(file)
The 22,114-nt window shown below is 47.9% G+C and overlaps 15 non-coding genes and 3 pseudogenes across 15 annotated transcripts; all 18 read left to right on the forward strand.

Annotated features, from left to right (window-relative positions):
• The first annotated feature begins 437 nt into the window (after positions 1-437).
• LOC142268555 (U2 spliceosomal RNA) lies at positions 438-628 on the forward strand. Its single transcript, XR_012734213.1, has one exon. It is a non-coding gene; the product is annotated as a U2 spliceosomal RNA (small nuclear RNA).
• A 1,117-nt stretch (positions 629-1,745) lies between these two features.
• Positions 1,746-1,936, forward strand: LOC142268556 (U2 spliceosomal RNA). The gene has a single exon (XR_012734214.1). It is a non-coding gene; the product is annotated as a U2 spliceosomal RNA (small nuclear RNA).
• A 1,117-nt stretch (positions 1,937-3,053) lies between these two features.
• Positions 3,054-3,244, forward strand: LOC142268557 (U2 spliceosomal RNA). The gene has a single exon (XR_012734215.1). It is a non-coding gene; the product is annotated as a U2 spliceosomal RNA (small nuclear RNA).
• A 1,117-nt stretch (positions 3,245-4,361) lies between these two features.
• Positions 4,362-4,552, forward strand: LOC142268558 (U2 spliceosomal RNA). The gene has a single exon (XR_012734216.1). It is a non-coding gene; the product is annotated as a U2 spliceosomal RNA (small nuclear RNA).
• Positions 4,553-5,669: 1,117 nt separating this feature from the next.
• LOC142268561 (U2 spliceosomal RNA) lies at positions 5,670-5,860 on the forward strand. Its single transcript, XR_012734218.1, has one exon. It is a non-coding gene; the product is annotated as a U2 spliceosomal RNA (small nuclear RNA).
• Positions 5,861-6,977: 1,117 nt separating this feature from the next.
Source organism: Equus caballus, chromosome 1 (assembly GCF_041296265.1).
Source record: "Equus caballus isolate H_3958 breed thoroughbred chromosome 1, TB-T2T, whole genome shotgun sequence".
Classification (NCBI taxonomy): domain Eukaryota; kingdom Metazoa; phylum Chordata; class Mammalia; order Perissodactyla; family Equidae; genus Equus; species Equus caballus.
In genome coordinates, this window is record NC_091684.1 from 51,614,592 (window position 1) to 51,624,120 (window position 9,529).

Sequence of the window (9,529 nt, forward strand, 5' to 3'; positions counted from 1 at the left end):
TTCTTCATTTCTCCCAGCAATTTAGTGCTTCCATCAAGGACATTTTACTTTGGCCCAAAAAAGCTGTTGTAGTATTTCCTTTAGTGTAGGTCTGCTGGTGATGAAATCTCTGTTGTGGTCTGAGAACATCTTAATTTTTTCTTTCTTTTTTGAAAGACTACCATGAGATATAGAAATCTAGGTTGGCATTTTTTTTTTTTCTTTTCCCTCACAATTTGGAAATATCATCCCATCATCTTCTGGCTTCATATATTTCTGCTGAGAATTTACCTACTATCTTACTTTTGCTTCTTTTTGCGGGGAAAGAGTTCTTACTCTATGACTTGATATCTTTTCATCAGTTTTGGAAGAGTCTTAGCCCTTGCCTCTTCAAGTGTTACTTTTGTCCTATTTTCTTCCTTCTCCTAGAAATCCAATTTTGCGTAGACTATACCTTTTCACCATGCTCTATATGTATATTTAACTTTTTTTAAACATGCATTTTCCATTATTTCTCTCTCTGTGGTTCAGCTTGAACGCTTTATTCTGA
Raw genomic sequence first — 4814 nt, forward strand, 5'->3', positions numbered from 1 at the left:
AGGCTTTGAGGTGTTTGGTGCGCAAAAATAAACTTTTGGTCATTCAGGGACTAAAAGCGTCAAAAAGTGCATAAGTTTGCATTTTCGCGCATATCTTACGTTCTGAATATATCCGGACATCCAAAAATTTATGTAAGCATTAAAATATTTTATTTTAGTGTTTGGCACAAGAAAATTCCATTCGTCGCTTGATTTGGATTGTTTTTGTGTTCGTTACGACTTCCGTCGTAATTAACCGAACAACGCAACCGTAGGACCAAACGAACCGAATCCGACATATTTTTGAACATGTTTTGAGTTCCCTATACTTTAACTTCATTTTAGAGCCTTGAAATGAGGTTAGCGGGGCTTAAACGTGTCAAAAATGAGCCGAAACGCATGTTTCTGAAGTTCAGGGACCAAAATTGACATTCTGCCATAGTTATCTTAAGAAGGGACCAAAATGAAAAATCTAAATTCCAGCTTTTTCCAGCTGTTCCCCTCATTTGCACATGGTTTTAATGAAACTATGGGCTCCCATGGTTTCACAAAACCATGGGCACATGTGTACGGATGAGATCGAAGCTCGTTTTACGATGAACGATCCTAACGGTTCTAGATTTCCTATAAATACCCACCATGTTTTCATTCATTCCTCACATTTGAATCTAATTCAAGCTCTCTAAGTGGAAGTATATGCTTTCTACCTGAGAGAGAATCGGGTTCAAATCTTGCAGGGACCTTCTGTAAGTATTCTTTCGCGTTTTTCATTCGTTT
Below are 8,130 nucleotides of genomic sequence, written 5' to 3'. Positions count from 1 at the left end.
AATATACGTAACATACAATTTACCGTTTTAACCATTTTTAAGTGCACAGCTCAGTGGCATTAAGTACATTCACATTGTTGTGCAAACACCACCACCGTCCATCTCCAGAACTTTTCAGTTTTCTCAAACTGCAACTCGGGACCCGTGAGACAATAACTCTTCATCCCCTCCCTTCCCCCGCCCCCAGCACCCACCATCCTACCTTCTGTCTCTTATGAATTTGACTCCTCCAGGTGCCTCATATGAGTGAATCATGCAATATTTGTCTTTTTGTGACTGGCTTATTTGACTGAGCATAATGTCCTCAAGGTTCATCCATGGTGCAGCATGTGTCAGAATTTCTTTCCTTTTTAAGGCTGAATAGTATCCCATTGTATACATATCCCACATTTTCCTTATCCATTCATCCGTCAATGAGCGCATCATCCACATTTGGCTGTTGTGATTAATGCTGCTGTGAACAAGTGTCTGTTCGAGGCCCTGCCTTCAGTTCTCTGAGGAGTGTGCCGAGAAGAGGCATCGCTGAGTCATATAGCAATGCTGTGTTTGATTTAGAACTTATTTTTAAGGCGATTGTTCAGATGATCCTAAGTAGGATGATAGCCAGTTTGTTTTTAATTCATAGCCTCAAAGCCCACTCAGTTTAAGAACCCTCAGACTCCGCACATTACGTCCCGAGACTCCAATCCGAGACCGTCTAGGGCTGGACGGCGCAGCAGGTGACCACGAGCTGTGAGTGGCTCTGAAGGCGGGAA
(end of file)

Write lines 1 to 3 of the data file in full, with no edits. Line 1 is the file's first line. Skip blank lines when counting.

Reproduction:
The 22,114-nt window shown below is 47.9% G+C and overlaps 15 non-coding genes and 3 pseudogenes across 15 annotated transcripts; all 18 read left to right on the forward strand.

Annotated features, from left to right (window-relative positions):
• The first annotated feature begins 437 nt into the window (after positions 1-437).